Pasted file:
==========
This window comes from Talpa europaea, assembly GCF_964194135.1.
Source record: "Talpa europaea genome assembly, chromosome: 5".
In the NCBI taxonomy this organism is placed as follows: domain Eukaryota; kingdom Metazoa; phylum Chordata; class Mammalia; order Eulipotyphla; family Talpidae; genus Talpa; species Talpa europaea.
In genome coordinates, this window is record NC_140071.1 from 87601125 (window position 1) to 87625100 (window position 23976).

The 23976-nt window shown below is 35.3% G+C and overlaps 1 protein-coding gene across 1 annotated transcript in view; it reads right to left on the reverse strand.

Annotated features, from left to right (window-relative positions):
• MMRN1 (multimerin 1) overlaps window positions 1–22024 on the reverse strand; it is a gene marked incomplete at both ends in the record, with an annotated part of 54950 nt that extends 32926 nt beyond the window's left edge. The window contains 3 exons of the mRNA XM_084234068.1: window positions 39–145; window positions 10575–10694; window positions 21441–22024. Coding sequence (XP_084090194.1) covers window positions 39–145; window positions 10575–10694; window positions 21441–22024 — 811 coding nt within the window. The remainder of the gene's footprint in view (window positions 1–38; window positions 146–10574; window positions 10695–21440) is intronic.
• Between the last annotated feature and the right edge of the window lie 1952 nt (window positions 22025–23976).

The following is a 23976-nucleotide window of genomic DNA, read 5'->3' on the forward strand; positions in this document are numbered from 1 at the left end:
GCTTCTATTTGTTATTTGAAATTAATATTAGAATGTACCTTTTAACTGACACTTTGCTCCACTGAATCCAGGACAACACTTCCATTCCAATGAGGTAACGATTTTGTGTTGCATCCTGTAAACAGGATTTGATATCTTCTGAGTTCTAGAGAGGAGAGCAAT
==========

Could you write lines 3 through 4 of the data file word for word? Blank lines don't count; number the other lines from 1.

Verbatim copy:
In the NCBI taxonomy this organism is placed as follows: domain Eukaryota; kingdom Metazoa; phylum Chordata; class Mammalia; order Eulipotyphla; family Talpidae; genus Talpa; species Talpa europaea.
In genome coordinates, this window is record NC_140071.1 from 87601125 (window position 1) to 87625100 (window position 23976).